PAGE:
One group of athletes that exemplify PTG is Paralympic athletes. Paralympic athletes constantly have to deal with: sport overuse, risk behavior, functional limitations, psychological stressors, normalised pain, health hazards, and unequal prerequisites(6). Relative to able-bodied athletes, research suggests that athletes with disabilities demonstrate stronger resiliency and self-efficacy skills than able-bodied athletes(7). In short, they tend to be extremely mentally tough.
Implications for the clinician
The study of best sports science practice for disabled athletes such as Paralympians is still in its infancy. What is known however is that disabled athletes are often capable of sustaining high training loads, which means they are likely to require the input from a clinician at some point in their sporting career. Indeed, there’s solid evidence that certain categories of disabled athletes may be particularly susceptible to injury.
For example, a 2017 study of wheelchair athletes found a relatively high prevalence of shoulder complaints, ranging from 16% to 76%(8). Pain was found to be a common, and researchers found that the cause of shoulder problems was difficult to identify and likely multifactorial, with increased years of disability, age and BMI all increasing risk.
In another study, 139 elite athletes with physical disabilities completed a questionnaire about sports-related injuries that resulted in at least one day off from training or competition(9). All disability groups sustained soft tissue injuries in high percentages. Cerebral palsy athletes reported soft tissue injuries and lacerations in higher percentage than other disabled athletes and spinal cord injured athletes. Spinal cord injured athletes meanwhile sustained fractures and blisters in higher percentages than the other groups.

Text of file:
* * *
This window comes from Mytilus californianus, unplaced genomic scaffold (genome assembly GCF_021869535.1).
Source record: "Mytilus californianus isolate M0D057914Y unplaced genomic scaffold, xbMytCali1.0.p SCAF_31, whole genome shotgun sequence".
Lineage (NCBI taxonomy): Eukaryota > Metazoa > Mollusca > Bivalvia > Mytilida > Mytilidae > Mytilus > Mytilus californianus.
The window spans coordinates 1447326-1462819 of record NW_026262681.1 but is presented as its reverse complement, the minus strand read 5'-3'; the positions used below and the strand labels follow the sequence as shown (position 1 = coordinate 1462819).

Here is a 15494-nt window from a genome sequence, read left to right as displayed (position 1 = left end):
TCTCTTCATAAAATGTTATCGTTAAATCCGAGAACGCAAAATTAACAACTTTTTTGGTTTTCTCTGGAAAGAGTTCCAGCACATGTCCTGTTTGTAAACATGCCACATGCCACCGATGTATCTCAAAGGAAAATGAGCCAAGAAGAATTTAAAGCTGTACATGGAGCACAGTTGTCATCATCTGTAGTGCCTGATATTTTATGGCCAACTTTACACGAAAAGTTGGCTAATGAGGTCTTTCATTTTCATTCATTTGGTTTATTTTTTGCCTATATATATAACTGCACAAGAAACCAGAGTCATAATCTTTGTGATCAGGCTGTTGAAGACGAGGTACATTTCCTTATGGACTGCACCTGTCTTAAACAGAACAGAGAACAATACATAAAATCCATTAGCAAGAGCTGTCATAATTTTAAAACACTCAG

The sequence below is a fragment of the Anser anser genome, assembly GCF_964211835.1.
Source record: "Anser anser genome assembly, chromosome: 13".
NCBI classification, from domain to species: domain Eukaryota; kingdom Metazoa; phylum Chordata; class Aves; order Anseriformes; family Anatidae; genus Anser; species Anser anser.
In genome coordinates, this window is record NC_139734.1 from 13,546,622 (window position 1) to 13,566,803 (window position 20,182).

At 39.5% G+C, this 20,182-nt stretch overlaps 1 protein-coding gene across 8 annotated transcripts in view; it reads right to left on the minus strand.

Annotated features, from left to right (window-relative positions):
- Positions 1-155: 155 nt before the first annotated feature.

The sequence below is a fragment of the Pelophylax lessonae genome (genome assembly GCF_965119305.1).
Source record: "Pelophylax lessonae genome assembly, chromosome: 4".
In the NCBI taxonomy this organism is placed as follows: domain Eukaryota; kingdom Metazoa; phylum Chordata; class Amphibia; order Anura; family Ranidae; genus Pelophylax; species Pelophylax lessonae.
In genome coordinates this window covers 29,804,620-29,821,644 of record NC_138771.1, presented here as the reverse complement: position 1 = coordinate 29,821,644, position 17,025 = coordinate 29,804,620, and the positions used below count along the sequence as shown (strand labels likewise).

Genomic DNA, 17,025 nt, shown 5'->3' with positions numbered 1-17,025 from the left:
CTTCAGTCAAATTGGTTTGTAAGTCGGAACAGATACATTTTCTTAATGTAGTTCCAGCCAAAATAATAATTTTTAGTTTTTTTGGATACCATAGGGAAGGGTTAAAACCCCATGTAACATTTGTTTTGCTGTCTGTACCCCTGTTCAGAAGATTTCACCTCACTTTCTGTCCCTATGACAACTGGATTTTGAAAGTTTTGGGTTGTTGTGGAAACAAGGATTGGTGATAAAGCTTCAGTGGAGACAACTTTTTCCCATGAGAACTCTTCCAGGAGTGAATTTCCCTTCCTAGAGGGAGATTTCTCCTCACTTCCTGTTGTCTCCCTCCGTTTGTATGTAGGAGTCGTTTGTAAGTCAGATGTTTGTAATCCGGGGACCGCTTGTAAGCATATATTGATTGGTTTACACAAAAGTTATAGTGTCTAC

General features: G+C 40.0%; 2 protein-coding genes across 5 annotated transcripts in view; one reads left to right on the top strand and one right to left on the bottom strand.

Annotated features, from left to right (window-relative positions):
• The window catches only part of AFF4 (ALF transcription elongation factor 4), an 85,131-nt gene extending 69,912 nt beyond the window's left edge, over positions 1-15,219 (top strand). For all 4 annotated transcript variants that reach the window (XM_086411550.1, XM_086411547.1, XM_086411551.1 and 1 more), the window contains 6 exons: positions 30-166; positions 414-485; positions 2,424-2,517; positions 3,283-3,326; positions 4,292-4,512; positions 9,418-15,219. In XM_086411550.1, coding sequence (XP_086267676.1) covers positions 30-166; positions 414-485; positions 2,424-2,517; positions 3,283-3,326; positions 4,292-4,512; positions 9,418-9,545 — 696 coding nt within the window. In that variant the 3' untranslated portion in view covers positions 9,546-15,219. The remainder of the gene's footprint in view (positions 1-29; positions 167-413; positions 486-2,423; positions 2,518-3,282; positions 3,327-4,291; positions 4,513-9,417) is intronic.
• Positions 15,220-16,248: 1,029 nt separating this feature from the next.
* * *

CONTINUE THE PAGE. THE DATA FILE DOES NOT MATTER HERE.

A further study by German researchers published last year analysed the finding of the German Medical team caring for the German Paralympians at the 2016 Rio Olympics(10). A total of 201 musculoskeletal complaints were recorded for 140 athletes (93.3%), corresponding to 1.4 musculoskeletal complaints per injured athlete. The incidence of musculoskeletal complaints in German athletes was 62.9 per 1000 athlete-days. High incidence rates were observed in wheelchair basketball (72/1000 athlete-days, 1.6 injuries per athlete) and equestrian events (72.7/1000, 1.6). Musculoskeletal complaints were mainly located in the upper extremities (37.6%) and the spine (37.6%). The most frequent diagnoses were myalgia.
Overcoming any challenge
The scope of disabilities experienced by parathletes is vast. People are limited only by their own beliefs, therefore, never write off an athlete. Runners, skiers, and tennis players will have similar rehabilitation needs no matter how they appear on the field of play, and yet their disability may require some unique problem solving to help accomplish their rehab goals.
The limited evidence to date suggests that (per athlete-hour of training), elite disabled athletes are at a greater risk of injury than their able-bodied contemporaries. For these athletes (and clinicians) however, the quality ‘mental toughness’ alluded to above shouldn’t be underestimated. Disabled athletes, particularly at the elite level, will have already overcome seemingly insurmountable obstacles. This quality will work in their favour during any rehab protocol, and is something that should be borne in mind by the clinician when prescribing exercise therapy. Although the rehab of an injured disabled athlete is something of a challenge, you should relish it because there’s every chance your client will!
- Spinal Cord. 2018 Apr;56(4):308-321
- Neurology. 2017 Aug 15;89(7):736-745
- Psychol. Sport Exerc. 2015; 16 37–48
- Front Psychol. 2017; 8: 1270
- J. Appl. Sport Psychol. 2016; 29 101–117
- Eur. J. Sport Sci. 2016; 16 1240–1249
- J. Clin. Sport Psychol. 2011; 5 197–210
- PLoS One. 2017 Nov 21;12(11):e0188410
- Folia Med (Plovdiv). 2011 Jan-Mar;53(1):40-6.
- J Sports Med Phys Fitness. 2017 Nov;57(11):1486-1493